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The Poble Espanyol is an open-air architectural museum, located on the hill of Montjuïc, above the city of Barcelona, Spain.

It was constructed in 1929, for the Barcelona International Exhibition, that was held in Barcelona that year.

Josep Puig i Cadafalch had the idea for the museum: a town in which the architecture, style, and culture of various locations from around Spain were preserved in a single place. The aim was to produce an "ideal model" Spanish village, a synthesis of monumental Spain. The architects that designed the town were Francesc Folguera and Ramon Reventós. In total, the town was built in 13 months, and although it was only needed for 6, for the exhibition, it was not demolished and was kept open as a museum.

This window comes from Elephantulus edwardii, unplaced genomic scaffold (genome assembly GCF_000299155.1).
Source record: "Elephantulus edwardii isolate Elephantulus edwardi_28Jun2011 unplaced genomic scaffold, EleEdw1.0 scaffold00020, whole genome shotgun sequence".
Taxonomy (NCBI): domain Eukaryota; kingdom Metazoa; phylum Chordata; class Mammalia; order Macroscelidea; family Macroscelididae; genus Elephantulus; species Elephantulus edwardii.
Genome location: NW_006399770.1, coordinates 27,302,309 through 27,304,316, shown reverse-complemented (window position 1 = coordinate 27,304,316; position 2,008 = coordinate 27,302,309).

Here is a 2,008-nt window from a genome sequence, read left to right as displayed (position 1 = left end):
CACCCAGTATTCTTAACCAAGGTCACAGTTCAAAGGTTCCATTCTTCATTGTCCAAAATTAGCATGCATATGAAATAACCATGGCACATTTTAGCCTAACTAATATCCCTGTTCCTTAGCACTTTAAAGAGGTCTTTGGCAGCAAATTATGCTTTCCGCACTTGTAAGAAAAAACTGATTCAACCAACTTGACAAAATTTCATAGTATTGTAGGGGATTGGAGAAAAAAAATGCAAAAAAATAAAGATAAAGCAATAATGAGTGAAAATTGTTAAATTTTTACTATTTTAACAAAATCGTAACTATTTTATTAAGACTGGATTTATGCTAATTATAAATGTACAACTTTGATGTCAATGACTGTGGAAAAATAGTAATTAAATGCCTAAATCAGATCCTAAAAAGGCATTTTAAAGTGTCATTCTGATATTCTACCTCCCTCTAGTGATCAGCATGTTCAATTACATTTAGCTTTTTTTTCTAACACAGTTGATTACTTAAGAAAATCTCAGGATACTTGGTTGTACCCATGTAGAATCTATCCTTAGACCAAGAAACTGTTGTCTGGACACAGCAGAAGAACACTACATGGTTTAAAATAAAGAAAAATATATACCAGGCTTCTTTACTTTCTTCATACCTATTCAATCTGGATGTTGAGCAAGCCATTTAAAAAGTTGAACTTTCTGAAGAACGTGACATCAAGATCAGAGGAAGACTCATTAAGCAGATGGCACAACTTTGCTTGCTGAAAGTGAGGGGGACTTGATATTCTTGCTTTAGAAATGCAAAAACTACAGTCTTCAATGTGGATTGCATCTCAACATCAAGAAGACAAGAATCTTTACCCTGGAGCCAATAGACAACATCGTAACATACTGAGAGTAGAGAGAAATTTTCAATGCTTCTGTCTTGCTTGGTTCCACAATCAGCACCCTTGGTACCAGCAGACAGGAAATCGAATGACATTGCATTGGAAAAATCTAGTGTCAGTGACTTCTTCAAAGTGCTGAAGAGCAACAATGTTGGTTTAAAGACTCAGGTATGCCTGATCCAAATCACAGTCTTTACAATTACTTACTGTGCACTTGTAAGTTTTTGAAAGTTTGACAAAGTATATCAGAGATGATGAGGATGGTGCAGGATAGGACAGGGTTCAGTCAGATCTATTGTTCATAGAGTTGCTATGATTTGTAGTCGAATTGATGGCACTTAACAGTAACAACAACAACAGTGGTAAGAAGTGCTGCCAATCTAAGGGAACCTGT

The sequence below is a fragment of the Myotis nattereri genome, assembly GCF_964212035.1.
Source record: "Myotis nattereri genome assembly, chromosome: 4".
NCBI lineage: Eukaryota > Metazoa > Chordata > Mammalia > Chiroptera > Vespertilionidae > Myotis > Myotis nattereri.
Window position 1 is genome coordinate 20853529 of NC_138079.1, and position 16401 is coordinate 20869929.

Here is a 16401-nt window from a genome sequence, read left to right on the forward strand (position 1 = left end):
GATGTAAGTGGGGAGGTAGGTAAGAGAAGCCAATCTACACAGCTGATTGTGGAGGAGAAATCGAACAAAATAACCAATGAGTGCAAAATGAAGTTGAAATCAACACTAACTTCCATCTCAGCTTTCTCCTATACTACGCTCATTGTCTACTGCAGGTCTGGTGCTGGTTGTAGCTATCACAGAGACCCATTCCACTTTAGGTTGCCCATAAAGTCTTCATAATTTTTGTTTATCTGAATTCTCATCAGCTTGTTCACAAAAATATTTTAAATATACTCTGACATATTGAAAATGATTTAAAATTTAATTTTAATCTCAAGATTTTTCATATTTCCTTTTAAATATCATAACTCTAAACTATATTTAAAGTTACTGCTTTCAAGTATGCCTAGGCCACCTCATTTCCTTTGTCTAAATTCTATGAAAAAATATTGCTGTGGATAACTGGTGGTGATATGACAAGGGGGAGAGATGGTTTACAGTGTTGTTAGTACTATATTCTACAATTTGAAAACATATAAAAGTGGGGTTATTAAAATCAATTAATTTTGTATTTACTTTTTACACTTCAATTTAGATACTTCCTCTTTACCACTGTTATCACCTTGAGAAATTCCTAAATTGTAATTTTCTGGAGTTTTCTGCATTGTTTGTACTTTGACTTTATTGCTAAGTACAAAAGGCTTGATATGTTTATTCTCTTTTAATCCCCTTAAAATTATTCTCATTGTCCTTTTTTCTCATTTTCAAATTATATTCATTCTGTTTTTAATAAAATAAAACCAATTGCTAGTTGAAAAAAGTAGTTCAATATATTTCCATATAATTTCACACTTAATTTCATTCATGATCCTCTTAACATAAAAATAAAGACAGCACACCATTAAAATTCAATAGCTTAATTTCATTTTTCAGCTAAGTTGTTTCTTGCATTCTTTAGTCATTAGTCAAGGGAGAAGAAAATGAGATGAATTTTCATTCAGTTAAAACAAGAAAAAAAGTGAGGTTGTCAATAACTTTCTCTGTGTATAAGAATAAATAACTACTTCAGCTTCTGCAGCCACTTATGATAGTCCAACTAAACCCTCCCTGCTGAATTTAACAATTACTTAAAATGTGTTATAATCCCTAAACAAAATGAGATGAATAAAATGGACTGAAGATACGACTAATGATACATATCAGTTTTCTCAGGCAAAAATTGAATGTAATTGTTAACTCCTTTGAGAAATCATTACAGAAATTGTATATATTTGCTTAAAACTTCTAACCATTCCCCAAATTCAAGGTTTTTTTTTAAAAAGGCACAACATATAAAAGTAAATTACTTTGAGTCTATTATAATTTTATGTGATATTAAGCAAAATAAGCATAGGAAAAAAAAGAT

The museum contains 117 buildings, with streets and squares reproduced to scale.

Contact FHT Group Tours today on 01279 658221 and our expert team will arrange a visit here as part of any school, college or university trip to Barcelona for architecture students.